It claims that there are no restrictions on a shareholder’s ability to transfer their shares to the general public. This is a legal right. A clause in the articles cannot restrict this right. These articles, however, also have the authority to impose legitimate and reasonable restrictions on members’ rights to transfer their shares in a way that prescribes the method in which shares will be transferred. The shareholder may submit an application to the Central Government to increase the effectiveness of this entitlement in the event that the firm refuses to register the transfer.
- Raise more capital:
The ultimate purpose of any company is to increase their wealth. In a similar manner, public limited companies offer their shares to the general public, increasing the company’s capital.
Eligibility criteria of a Public Limited Company
Here are all the legal requirements of a Public Limited Company in India.
- First and foremost is all the business looking to register themselves as a Public Limited Company must appoint the following persons before going for the process of registration;
- The company must appoint a minimum of 2 directors and maximum 15 directors;
- From all the directors at least 1 should be the resident of Indian;
- A company is required to have at least two shareholders;
- A company must have the minimum share capital of INR 5 Lakhs.
What are the documents required for the incorporation of Public Limited Company?
Following documents are required for registering a Public Limited Company in India:
- Address and Identity proof of the shareholders and directors of the company
- A copy of PAN card of all the members which includes shareholders and director of the company
- A copy of utility bills of the registered office of the business
- A no objection certificate (NOC) (in case the premises is rented) which needs to be duly signed by the owner of the premises where company has its registered office.
- Details of DIN and DSC of all the directors of the company
- Certified copy of MOA (Memorandum of Association)
- Certified copy of AOA (Articles of association)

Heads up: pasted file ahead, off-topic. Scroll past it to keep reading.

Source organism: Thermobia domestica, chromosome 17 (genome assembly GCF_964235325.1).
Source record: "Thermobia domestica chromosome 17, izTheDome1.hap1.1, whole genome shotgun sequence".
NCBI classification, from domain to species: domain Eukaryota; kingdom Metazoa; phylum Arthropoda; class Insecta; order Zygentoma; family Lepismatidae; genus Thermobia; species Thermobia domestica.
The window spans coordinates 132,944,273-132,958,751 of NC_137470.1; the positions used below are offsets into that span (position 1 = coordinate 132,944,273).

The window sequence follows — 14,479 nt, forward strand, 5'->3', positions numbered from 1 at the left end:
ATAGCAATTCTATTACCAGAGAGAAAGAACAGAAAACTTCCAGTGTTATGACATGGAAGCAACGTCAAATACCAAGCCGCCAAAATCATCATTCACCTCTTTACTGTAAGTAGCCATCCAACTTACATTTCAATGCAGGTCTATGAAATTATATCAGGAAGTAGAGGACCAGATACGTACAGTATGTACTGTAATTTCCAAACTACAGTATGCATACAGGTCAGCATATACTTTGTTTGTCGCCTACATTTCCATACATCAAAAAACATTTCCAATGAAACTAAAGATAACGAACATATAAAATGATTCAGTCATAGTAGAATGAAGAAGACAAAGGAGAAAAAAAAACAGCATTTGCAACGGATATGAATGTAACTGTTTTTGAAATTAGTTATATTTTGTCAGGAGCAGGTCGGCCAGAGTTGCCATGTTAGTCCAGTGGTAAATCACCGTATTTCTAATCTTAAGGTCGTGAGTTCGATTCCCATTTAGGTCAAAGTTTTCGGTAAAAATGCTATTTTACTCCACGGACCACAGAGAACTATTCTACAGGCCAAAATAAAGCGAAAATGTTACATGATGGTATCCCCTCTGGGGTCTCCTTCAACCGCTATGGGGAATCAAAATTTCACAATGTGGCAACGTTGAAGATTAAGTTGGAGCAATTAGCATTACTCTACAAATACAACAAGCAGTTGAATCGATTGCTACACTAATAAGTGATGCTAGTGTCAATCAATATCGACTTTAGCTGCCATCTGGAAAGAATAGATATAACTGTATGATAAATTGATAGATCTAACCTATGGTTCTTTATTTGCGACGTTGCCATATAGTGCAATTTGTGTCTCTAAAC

Points to keep in mind after incorporation
- The Section 7(4) of the Companies act, says that the members of the company to maintain and preserve all the documents and the information filed for the incorporation at the office.
- Section 173 of the Companies Act says that the 1st board meeting should be held within a time period of 30 days from the date of registering the company. Also the same has to be notified to all the members by giving notice not less than 7 days before such meeting.
- The rule 5 of the Companies (Share Capital and Debentures) Rules says that a Public Limited Company can issue shares to its subscribers and deliver the share certificates (as per Section 56(4)(a) of the Companies Act) to the subscribers within a period of two months from the date of incorporation of the company.
- All the Public Limited Companies are required to open a bank account in the Company’s name and check whether subscription money has been received or not.
- A Public Limited Company is required to pay the stamp duty on all the shares issued by them in accordance with the Indian Stamp Act of
- According to Section 118 of the Companies Act, all Public Limited Companies are required to keep a record of minutes within a period of 30 days from the conclusion of such meeting.
- As per Section 139(6) of the Companies Act, all Public Limited Companies are required to appoint the 1st auditor of the company in the board meeting within a period of 30 days from the date of incorporation.
Compliance for Public Limited Companies